In one of my regular e mail discussions with one of my greatest mentors he gave me a wonderful insight about how people can be abused in the modern world of management. I have his permission to reproduce his comments on my Simplicity Blog and for me it is an absolute honour. I have learned a lot from this man – his opinions are ALWAYS worth listening to.
Here goes – By the way I’ve changed names and initials to protect identities:
“I've just had a very sad conversation with Jane. She, just like you and I were in those far off days before regime change, is absolutely passionate about this place and getting it right for the patient.
It looks very much as if she is being side-lined and seconded to some non-post.
Ever since JC left and successor appointed, this organisation has been slipping backwards to the behaviour and ethics that prevailed in the short fat bloke's reign that you and I remember so well - nothing so overt or aggressive just insidious undermining dishonesty/uncertainty/lack of trust. Jane is not the first that it has happened to and no doubt won't be the last.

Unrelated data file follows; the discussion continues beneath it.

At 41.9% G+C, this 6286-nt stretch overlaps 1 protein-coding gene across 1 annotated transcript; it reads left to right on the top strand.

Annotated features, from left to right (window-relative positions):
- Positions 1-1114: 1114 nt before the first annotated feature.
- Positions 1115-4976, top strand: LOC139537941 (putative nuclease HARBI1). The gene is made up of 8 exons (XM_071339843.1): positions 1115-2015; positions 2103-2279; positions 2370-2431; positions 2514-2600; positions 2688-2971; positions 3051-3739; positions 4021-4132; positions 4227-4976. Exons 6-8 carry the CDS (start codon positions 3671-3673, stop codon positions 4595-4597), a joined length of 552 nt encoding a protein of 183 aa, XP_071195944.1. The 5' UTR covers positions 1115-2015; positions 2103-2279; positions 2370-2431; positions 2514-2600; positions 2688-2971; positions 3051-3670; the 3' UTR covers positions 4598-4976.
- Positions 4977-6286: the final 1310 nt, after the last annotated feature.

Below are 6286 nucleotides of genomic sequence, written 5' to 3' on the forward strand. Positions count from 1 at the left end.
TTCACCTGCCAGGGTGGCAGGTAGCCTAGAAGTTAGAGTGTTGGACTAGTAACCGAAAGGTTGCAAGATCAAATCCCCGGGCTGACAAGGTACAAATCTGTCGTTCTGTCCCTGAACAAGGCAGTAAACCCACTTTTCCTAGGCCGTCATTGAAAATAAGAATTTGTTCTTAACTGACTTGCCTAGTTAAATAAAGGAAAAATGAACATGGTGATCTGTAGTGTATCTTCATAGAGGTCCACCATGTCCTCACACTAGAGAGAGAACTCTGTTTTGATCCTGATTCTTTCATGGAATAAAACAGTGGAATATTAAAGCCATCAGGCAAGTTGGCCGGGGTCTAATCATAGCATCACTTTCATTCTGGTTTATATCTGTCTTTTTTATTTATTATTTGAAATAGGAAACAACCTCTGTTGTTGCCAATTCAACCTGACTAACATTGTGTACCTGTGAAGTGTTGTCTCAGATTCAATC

It got me thinking about how much we take our cues from our leaders and the impact, either direct or by implication they have on our work no matter how diligent we are.
Jane was postulating about what she actually achieved and might it be better, or at least no worse, should she not be around. But like any leader I tried to reassure her that she sets the tone; its intangible, its unwritten, unquantifiable. An organisation reflects its leader's behaviour, standards, pace and direction.
JC, for all his faults, brought a different and more agreeable feel to this organisation after the short fat bloke was ousted. I don't really have to tell you that. Just wanted a rant at the injustice of it but again, as I've told Shelly, you and I both ended up in a far better place.”
Thank you Mr Mentor!